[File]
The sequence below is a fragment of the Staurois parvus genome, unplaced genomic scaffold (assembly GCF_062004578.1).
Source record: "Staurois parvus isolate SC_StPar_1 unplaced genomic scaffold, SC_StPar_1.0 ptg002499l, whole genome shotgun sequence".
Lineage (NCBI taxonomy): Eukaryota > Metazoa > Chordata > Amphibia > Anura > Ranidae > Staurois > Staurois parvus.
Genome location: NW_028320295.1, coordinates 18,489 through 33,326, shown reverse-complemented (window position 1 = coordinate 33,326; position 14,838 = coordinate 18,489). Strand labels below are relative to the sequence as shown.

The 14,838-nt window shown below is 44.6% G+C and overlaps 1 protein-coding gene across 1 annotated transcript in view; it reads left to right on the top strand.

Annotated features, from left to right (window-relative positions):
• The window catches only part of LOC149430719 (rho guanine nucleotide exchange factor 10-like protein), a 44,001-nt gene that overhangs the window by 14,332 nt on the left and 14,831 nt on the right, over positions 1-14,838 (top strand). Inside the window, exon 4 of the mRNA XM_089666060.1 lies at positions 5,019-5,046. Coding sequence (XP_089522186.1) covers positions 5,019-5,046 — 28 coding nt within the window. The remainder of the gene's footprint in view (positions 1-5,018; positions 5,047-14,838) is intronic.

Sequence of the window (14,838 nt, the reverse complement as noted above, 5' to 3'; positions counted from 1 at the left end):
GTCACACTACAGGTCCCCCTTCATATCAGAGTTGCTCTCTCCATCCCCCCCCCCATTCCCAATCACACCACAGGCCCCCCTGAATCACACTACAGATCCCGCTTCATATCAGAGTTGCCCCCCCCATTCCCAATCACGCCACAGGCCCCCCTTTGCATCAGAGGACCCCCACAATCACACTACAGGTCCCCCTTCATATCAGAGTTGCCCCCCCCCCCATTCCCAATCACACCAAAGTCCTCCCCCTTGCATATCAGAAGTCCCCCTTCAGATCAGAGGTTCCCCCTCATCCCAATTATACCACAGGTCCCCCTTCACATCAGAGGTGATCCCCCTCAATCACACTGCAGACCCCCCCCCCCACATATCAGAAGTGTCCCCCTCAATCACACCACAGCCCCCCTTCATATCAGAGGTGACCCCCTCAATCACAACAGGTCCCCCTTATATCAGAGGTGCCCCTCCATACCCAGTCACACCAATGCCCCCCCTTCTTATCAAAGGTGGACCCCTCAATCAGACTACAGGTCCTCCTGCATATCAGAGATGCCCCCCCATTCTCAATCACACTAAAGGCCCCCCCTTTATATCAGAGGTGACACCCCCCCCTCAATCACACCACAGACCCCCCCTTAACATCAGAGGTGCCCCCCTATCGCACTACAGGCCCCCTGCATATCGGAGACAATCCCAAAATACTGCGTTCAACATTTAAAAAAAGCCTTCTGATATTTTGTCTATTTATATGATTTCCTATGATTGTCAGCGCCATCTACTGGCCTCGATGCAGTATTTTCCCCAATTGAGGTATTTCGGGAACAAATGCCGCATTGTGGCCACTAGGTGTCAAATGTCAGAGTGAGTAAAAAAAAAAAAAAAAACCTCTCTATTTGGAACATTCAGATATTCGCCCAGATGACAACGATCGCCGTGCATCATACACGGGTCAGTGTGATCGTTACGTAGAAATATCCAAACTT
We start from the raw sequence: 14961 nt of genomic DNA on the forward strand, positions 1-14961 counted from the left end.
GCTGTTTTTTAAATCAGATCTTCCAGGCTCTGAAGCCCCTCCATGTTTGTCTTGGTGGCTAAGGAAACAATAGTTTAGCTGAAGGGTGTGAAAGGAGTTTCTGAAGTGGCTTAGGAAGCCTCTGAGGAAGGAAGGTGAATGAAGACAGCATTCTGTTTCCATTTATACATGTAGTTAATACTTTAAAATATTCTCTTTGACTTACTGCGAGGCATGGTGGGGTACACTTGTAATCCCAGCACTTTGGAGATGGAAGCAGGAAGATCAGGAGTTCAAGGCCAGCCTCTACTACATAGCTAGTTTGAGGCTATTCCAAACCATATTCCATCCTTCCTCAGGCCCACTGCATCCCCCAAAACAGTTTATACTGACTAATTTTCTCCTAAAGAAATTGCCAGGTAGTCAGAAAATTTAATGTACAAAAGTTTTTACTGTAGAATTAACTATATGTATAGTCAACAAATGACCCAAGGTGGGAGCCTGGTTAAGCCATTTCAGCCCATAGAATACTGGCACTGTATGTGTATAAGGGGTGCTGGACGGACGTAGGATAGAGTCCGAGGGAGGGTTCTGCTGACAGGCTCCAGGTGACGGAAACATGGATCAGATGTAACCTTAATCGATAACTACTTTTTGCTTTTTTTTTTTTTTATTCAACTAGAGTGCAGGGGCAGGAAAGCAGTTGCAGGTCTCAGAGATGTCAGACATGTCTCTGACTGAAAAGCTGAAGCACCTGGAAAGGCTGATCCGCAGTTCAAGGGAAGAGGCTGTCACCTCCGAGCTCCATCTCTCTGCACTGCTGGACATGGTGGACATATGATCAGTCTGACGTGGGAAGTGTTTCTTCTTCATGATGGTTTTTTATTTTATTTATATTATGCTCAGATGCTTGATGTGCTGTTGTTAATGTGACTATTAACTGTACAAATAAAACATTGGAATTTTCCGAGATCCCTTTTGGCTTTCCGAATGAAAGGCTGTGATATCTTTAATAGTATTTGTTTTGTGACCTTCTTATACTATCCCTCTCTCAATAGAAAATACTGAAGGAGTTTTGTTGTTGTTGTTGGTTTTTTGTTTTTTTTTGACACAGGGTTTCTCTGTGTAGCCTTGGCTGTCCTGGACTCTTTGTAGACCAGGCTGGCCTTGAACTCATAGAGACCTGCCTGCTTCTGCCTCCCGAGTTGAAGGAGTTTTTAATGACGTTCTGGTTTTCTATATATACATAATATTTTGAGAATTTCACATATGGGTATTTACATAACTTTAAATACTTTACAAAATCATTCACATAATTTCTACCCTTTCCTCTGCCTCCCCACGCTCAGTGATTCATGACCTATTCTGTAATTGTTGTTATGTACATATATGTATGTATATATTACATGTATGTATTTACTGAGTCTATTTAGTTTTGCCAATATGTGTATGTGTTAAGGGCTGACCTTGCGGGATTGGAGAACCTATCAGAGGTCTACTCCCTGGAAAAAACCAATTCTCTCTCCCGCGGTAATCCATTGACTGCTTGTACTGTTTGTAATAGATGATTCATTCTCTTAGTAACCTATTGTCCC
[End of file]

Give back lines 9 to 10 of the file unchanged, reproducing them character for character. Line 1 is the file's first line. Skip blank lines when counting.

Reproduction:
GTCACACTACAGGTCCCCCTTCATATCAGAGTTGCTCTCTCCATCCCCCCCCCCATTCCCAATCACACCACAGGCCCCCCTGAATCACACTACAGATCCCGCTTCATATCAGAGTTGCCCCCCCCATTCCCAATCACGCCACAGGCCCCCCTTTGCATCAGAGGACCCCCACAATCACACTACAGGTCCCCCTTCATATCAGAGTTGCCCCCCCCCCCATTCCCAATCACACCAAAGTCCTCCCCCTTGCATATCAGAAGTCCCCCTTCAGATCAGAGGTTCCCCCTCATCCCAATTATACCACAGGTCCCCCTTCACATCAGAGGTGATCCCCCTCAATCACACTGCAGACCCCCCCCCCCACATATCAGAAGTGTCCCCCTCAATCACACCACAGCCCCCCTTCATATCAGAGGTGACCCCCTCAATCACAACAGGTCCCCCTTATATCAGAGGTGCCCCTCCATACCCAGTCACACCAATGCCCCCCCTTCTTATCAAAGGTGGACCCCTCAATCAGACTACAGGTCCTCCTGCATATCAGAGATGCCCCCCCATTCTCAATCACACTAAAGGCCCCCCCTTTATATCAGAGGTGACACCCCCCCCTCAATCACACCACAGACCCCCCCTTAACATCAGAGGTGCCCCCCTATCGCACTACAGGCCCCCTGCATATCGGAGACAATCCCAAAATACTGCGTTCAACATTTAAAAAAAGCCTTCTGATATTTTGTCTATTTATATGATTTCCTATGATTGTCAGCGCCATCTACTGGCCTCGATGCAGTATTTTCCCCAATTGAGGTATTTCGGGAACAAATGCCGCATTGTGGCCACTAGGTGTCAAATGTCAGAGTGAGTAAAAAAAAAAAAAAAAACCTCTCTATTTGGAACATTCAGATATTCGCCCAGATGACAACGATCGCCGTGCATCATACACGGGTCAGTGTGATCGTTACGTAGAAATATCCAAACTT
We start from the raw sequence: 14961 nt of genomic DNA on the forward strand, positions 1-14961 counted from the left end.